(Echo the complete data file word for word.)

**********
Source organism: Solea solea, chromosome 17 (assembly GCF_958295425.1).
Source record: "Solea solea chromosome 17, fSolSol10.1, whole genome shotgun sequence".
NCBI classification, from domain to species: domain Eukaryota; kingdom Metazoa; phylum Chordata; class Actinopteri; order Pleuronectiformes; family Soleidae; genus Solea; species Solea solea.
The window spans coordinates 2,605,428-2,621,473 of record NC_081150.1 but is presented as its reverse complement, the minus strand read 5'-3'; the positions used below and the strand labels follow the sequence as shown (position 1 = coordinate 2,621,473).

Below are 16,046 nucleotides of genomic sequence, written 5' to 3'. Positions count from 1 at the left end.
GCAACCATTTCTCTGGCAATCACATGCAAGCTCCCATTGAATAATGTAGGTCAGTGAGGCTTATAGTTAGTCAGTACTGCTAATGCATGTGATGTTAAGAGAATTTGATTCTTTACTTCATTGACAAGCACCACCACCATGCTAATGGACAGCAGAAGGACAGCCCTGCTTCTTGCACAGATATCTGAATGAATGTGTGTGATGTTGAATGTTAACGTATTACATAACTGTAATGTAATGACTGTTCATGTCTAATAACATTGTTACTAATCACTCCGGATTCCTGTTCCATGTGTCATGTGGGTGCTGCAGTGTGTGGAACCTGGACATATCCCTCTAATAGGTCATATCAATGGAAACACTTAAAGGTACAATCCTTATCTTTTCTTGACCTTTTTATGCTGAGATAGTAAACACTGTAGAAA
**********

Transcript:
Source organism: Solea solea, chromosome 17 (assembly GCF_958295425.1).
Source record: "Solea solea chromosome 17, fSolSol10.1, whole genome shotgun sequence".
NCBI classification, from domain to species: domain Eukaryota; kingdom Metazoa; phylum Chordata; class Actinopteri; order Pleuronectiformes; family Soleidae; genus Solea; species Solea solea.
The window spans coordinates 2,605,428-2,621,473 of record NC_081150.1 but is presented as its reverse complement, the minus strand read 5'-3'; the positions used below and the strand labels follow the sequence as shown (position 1 = coordinate 2,621,473).

Below are 16,046 nucleotides of genomic sequence, written 5' to 3'. Positions count from 1 at the left end.
GCAACCATTTCTCTGGCAATCACATGCAAGCTCCCATTGAATAATGTAGGTCAGTGAGGCTTATAGTTAGTCAGTACTGCTAATGCATGTGATGTTAAGAGAATTTGATTCTTTACTTCATTGACAAGCACCACCACCATGCTAATGGACAGCAGAAGGACAGCCCTGCTTCTTGCACAGATATCTGAATGAATGTGTGTGATGTTGAATGTTAACGTATTACATAACTGTAATGTAATGACTGTTCATGTCTAATAACATTGTTACTAATCACTCCGGATTCCTGTTCCATGTGTCATGTGGGTGCTGCAGTGTGTGGAACCTGGACATATCCCTCTAATAGGTCATATCAATGGAAACACTTAAAGGTACAATCCTTATCTTTTCTTGACCTTTTTATGCTGAGATAGTAAACACTGTAGAAA